JSW Steel was soon ready to exit the debt restructuring process but many lenders were not keen to return the company’s shares. A deal was struck, says Rao. The company offered to buyback the shares at a 16.73 percent return and pay the lenders the right of recompense. But if they didn’t want to sell the shares the lenders would have to forego the right of recompense.
“Some lenders opted to give back the shares. Some lenders said we will retain shares and they didn’t want right of recompense. Our holding went up as we bought back the shares. In 2004, we came out of CDR. That is how 2004 ended. After that the story is different, it’s about inorganic growth.”
Risk Management Rao-Style
Menaka Doshi: You got into business with an ambitious entrepreneur. The company did ESOPs at a time when the shares were worth nothing. It did suppliers’ credit which was not a well-known concept in India. You gave away promoter shares. You managed to convince banks to convert loans into shares. Did you as a finance professional agree with that promoter ambition? Or were you more conservative?
Seshagiri Rao: It is important to understand what is sustainable and what is important. You have to manage the risk involved in decision making. After the 2001 rough phase, when Mr. Jindal wanted to grow from 1.6 million tonnes to 2.5 million how would any CFO respond? By saying, “please don’t do it”. We went through restructuring and were in the midst of it. There were so many conditions, that you can’t spend more than Rs 40 crore, etc. Then in this condition to say we want to grow to 2.5 million tonnes - that is not a wise idea. I responded in such a way initially.
As long as your boss is willing to listen to you, then you can explain your view and also hear what he is saying. He said then - that 2001 was the time when China was starting to grow. Up to 2001, China had a 100-million-tonne capacity. (Today it has close to 1.1 billion tonne capacity.) The entire steel industry was looking up 2001 onwards. He said “this is the time you need to invest. I understand the problem. But if you don’t find a solution then we will remain at 1.6 million tonnes and remain in the same problems. So, we have to grow and that is important for us. You have to work on how you will find a solution”.
Menaka Doshi: What if it had failed?
Seshagiri Rao: That’s why we had to (be prepared to) take the downside.
Menaka Doshi: What is the risk metric you applied that gave you comfort that the downside would not cripple you?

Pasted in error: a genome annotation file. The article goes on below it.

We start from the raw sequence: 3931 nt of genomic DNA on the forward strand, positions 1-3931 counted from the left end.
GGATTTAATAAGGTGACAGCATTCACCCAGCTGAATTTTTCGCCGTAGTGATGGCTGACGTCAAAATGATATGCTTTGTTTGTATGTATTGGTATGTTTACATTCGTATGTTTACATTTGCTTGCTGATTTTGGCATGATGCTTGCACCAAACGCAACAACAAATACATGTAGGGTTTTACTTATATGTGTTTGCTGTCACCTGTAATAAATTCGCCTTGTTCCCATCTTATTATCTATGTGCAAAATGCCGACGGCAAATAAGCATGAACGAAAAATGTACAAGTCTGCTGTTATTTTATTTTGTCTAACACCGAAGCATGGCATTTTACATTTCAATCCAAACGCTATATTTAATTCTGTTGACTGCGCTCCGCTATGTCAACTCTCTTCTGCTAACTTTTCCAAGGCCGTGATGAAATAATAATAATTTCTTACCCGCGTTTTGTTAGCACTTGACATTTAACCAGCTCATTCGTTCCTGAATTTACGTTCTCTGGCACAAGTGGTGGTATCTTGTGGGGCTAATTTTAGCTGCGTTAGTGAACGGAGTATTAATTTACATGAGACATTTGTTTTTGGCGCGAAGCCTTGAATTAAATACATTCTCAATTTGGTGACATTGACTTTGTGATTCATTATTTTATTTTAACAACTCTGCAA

Seshagiri Rao: Two parts there. One is, whether we would be able to raise money or not. We didn’t start any project until we raised the money. So, first we tied up the funding.
Second was the execution risk. Can we complete this project within cost and time? There we took a lot of efforts not spend too much money. We created a focused execution team to complete the project.
Then the other risk is - will you be able to sell assuming that the project gets commissioned? If steel is available and there is no market, what would you do? That market risk was there.
One philosophy we follow - notwithstanding the cycles, is that we have to operate our plans at 100 percent capacity. If you see, from 2001-2019, notwithstanding global crises or any issues or volatilities, we will always work 90 percent plus.
And we have to sell our products. If we want to sell our products, then one important requirement is quality and the other is cost competitiveness. You have to build in that- as long as there is cost competitiveness then you should be able to sell. If you are not able to sell in India, you should be able to export which means quality is important. We never compromised on technology. These were high standard, very good plants. So, qualitywise we never had a problem with our customers. We used to export even earlier when we were producing cold-roll galvanizing coils from our other companies. From 1993 onwards we were exporters of steel from India. If the Indian market was not doing well we used to go to export markets. If export markets were not attractive we used to come back to India. It is important to build that flexibility.
India is a vast country and we are located in the west and south of India. So, if we have to sell steel in the north and east, then we have to spend lot of money for freight. If export markets are good, then we exit from north and east and export, and reduce transport costs. That is how we are flexible in changing markets.
So, we were not that much worried about market risk. So, funding is in place, execution is possible and we were able to sell. I didn’t expect there could have been a failure.
Rao counts the period between 1997 and 2004 as his biggest professional success as as a CFO. “Even though I joined as CFO, once we passed through the rough phase during 1997 to 2001, the exposure which I got to other functions including marketing, IT, procurement, strategy, that opened up the mind to understand the steel business and how it should be handled,” he says.
Would JSW Steel be able to pull off such a financial recovery now, if it were to recur?